From banking to comedy: Vikram Poddar knows that laughter is a serious business
The slowdown of 2009 changed his outlook towards life.
For Vikram Poddar is a typical South Mumbai boy who once bore the brunt of the 2008 recession. And can now crack jokes about it without hesitation, and regrets.
And while hindsight does bring clarity to most actions in life, the banker-turned-comedian insists that he has no regrets - including being laid off from a consulting firm in 2009 - about his life trajectory.
“After I got the pink slip, I had a lot of free time. I was always interested in public speaking, and decided to pursue it when I could,” Poddar, says, on the sidelines of the ET Markets Global Summit in Mumbai.
Seeing Poddar in action on stage one would tend to forget that he had a non-comic avatar at some point in life. And while he himself says that his regular Marwari family found it hard to come to terms with his new-found calling in life, they are now more relaxed about it,
“Even today, sometimes my family finds it tough to adjust to ‘this’ me as they have seen a very serious side of me. But like a true Gemini, I know that I have a different persona when am on stage,” he quips.
For Poddar, laughter is a serious business, though. Through his company, BoredRoom Comedy, he (and his team) also conducts motivational workshops, entertainment modules for corporate clients helping them look at employee engagement through humour.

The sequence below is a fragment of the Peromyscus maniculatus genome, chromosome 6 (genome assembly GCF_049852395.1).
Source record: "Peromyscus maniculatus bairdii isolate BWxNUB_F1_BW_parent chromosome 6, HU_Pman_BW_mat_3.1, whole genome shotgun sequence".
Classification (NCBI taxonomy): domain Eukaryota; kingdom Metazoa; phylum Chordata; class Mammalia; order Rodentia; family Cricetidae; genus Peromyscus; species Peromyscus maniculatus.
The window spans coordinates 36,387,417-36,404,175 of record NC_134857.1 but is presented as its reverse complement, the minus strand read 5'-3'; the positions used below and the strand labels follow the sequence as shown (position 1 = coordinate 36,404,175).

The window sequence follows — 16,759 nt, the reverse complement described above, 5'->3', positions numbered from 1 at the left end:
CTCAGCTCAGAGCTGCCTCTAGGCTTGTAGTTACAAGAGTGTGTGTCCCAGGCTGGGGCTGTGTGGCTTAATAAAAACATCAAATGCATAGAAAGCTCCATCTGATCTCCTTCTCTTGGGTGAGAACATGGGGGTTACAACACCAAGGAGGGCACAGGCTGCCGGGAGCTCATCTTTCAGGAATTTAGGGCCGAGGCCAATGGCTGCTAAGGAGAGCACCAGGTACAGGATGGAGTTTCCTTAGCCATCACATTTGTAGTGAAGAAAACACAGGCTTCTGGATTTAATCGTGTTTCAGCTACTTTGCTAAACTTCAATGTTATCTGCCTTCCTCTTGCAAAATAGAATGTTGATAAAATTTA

And because he has been on the other side of the fence - stints with Avalon Consulting and Prudential - he, in a way, gets the pulse of the audience. That explains why half of his 20-minute gig at a packed Taj Lands End was devoted to the Human Resource (HR) department and the problems that most employees face when they join a new outfit.
But digs at HR apart, the 35-year-old Poddar, through wit and dry humour also makes the natural habitat a part of his laughter line-up. Little surprise then rising crude prices, Nirav Modi, Vijay Mallya and Government policies find mention.
As the lights come back, Poddar exits the stage, and is back in the audience, explaining some of his one-liners (“Indian parents treat their kids like Special Purpose Vehicles!”) to a serious corporate audience.
And once he starts talking, he has their attention. Just like he did on stage, where investment banking and comedy met and matched.